NUS Study: Cybercriminals Exploit Pirated Software to Fuel Malware Infections in Asia Pacific

The National University of Singapore (NUS) Faculty of Engineering today released the results of its new study, “Cybersecurity Risks from Non-Genuine Software”, which found that cybercriminals are compromising computers by embedding malware in pirated software and the online channels that offer them. The study was commissioned by Microsoft.

The study, which aims to quantify the link between software piracy and malware infections in Asia Pacific, discovered that 100% of the websites that host pirated software download links expose users to multiple security risks, including advertisements with malicious programs. Among other findings, it also found that 92% of new computers installed with non-genuine software are infected with dangerous malware.

“The study’s findings all point to the fact that uncontrolled and malicious sources of pirated software, particularly on the Internet, are being converted into effective means of spreading malware infections. And what we would like to achieve with this report is to help users recognize that the personal and business risks and financial costs are always much higher than any perceived costs they save from using non-genuine software,” said Associate Professor Biplab Sikdar from the Department of Electrical & Computer Engineering at NUS Faculty of Engineering, who led the study.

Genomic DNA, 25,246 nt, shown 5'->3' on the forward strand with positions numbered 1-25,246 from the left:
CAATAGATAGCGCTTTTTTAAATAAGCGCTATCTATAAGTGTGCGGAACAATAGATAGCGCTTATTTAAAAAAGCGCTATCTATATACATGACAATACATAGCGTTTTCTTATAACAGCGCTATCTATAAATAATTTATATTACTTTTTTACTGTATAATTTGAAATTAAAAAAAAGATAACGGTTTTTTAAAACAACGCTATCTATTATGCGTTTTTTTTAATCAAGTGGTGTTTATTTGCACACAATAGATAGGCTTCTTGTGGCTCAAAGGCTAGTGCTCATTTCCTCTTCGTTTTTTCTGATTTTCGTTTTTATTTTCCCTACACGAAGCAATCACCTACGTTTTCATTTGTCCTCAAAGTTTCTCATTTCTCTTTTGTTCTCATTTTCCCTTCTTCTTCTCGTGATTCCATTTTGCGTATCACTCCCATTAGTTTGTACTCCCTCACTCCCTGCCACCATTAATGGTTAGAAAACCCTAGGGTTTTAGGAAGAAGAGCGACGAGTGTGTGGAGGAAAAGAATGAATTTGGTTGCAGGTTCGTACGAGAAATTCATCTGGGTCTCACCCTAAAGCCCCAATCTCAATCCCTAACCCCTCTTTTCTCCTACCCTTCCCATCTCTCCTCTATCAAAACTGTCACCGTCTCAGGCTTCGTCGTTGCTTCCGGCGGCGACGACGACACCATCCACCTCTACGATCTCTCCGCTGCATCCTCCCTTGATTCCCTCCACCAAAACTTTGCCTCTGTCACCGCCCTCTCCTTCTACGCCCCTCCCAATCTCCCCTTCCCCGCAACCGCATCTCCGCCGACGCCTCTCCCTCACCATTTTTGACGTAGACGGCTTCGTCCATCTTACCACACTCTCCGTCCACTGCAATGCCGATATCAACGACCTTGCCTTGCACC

Pirated Software is a Major Source for Malware Infections

Software piracy is a recognized global problem and three in five personal computers (PCs) in Asia Pacific were found to be using non-genuine software in 2016[1]. However, using pirated software expose users to a plethora of cyber threats.

“Hackers and organized cybercriminals today are adept at exploiting information technology vulnerabilities and human errors to compromise computers for malicious and financial gains at the expense of organizations and individuals. Cybercrime is predicted to cost the global economy an estimated US$6 trillion by 2021[2],” said Keshav Dhakad, Assistant General Counsel & Regional Director, Digital Crimes Unit (DCU), Microsoft Asia.

 While cybersecurity defenses continue to evolve, users are slow at adapting, whereas cybercriminals are constantly advancing their attack vectors (malware strains) and delivery mechanisms. Piracy of software is increasingly becoming a key vehicle for cybercriminals to exploit computer vulnerabilities and breach security measures with ease.”

Key Insights from the Cybersecurity Risks from Non-Genuine Software Report 

The new study analyzed 90 new laptops and computers as well as 165 software CDs/DVDs with pirated software. The samples were randomly purchased from vendors that are known to sell pirated software from across eight countries in Asia – Malaysia, Indonesia, Thailand, Vietnam, Sri Lanka, Bangladesh, South Korea, and Philippines.

Researchers also examined 203 copies of pirated software downloaded from the Internet. This aligns with the trend where software is increasingly being acquired through online downloads channels. Each of these samples was thoroughly investigated for the presence of malware infections using seven anti-malware engines – AVG AntiVirus, BitDefender Total Security, IKARUS anti.virus, Kaspersky Anti-Virus, McAfee Total Protection, Norton Security Standard, and Windows Defender.